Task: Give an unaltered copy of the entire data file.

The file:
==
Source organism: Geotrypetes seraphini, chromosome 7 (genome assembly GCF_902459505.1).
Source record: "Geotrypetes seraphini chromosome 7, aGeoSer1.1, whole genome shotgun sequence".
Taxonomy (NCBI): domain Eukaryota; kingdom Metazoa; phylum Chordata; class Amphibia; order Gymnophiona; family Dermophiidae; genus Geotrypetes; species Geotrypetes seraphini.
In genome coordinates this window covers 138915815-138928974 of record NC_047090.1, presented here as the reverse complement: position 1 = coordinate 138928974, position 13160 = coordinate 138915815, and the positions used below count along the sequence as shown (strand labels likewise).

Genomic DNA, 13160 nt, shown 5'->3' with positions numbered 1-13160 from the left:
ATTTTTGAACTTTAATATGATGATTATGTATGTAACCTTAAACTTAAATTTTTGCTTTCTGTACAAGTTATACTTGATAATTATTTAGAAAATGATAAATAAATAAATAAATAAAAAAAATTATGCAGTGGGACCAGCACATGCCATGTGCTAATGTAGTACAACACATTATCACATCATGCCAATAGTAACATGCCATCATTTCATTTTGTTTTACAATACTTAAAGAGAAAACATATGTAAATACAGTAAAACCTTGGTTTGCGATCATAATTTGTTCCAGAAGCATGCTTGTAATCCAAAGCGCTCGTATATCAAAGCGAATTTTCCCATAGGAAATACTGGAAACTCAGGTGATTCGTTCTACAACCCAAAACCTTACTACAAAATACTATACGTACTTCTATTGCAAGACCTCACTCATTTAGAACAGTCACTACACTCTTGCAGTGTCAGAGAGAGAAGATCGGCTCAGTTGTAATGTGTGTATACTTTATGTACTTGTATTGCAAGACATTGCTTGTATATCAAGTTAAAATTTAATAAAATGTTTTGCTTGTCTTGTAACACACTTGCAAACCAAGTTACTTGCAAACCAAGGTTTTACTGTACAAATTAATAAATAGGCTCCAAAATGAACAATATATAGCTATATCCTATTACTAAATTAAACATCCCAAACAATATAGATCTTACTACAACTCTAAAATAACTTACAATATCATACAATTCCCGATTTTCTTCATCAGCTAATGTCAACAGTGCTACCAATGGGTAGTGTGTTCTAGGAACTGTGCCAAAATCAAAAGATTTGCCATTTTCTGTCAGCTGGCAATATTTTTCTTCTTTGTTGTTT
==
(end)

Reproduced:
Source organism: Geotrypetes seraphini, chromosome 7 (genome assembly GCF_902459505.1).
Source record: "Geotrypetes seraphini chromosome 7, aGeoSer1.1, whole genome shotgun sequence".
Taxonomy (NCBI): domain Eukaryota; kingdom Metazoa; phylum Chordata; class Amphibia; order Gymnophiona; family Dermophiidae; genus Geotrypetes; species Geotrypetes seraphini.
In genome coordinates this window covers 138915815-138928974 of record NC_047090.1, presented here as the reverse complement: position 1 = coordinate 138928974, position 13160 = coordinate 138915815, and the positions used below count along the sequence as shown (strand labels likewise).

Genomic DNA, 13160 nt, shown 5'->3' with positions numbered 1-13160 from the left:
ATTTTTGAACTTTAATATGATGATTATGTATGTAACCTTAAACTTAAATTTTTGCTTTCTGTACAAGTTATACTTGATAATTATTTAGAAAATGATAAATAAATAAATAAATAAAAAAAATTATGCAGTGGGACCAGCACATGCCATGTGCTAATGTAGTACAACACATTATCACATCATGCCAATAGTAACATGCCATCATTTCATTTTGTTTTACAATACTTAAAGAGAAAACATATGTAAATACAGTAAAACCTTGGTTTGCGATCATAATTTGTTCCAGAAGCATGCTTGTAATCCAAAGCGCTCGTATATCAAAGCGAATTTTCCCATAGGAAATACTGGAAACTCAGGTGATTCGTTCTACAACCCAAAACCTTACTACAAAATACTATACGTACTTCTATTGCAAGACCTCACTCATTTAGAACAGTCACTACACTCTTGCAGTGTCAGAGAGAGAAGATCGGCTCAGTTGTAATGTGTGTATACTTTATGTACTTGTATTGCAAGACATTGCTTGTATATCAAGTTAAAATTTAATAAAATGTTTTGCTTGTCTTGTAACACACTTGCAAACCAAGTTACTTGCAAACCAAGGTTTTACTGTACAAATTAATAAATAGGCTCCAAAATGAACAATATATAGCTATATCCTATTACTAAATTAAACATCCCAAACAATATAGATCTTACTACAACTCTAAAATAACTTACAATATCATACAATTCCCGATTTTCTTCATCAGCTAATGTCAACAGTGCTACCAATGGGTAGTGTGTTCTAGGAACTGTGCCAAAATCAAAAGATTTGCCATTTTCTGTCAGCTGGCAATATTTTTCTTCTTTGTTGTTT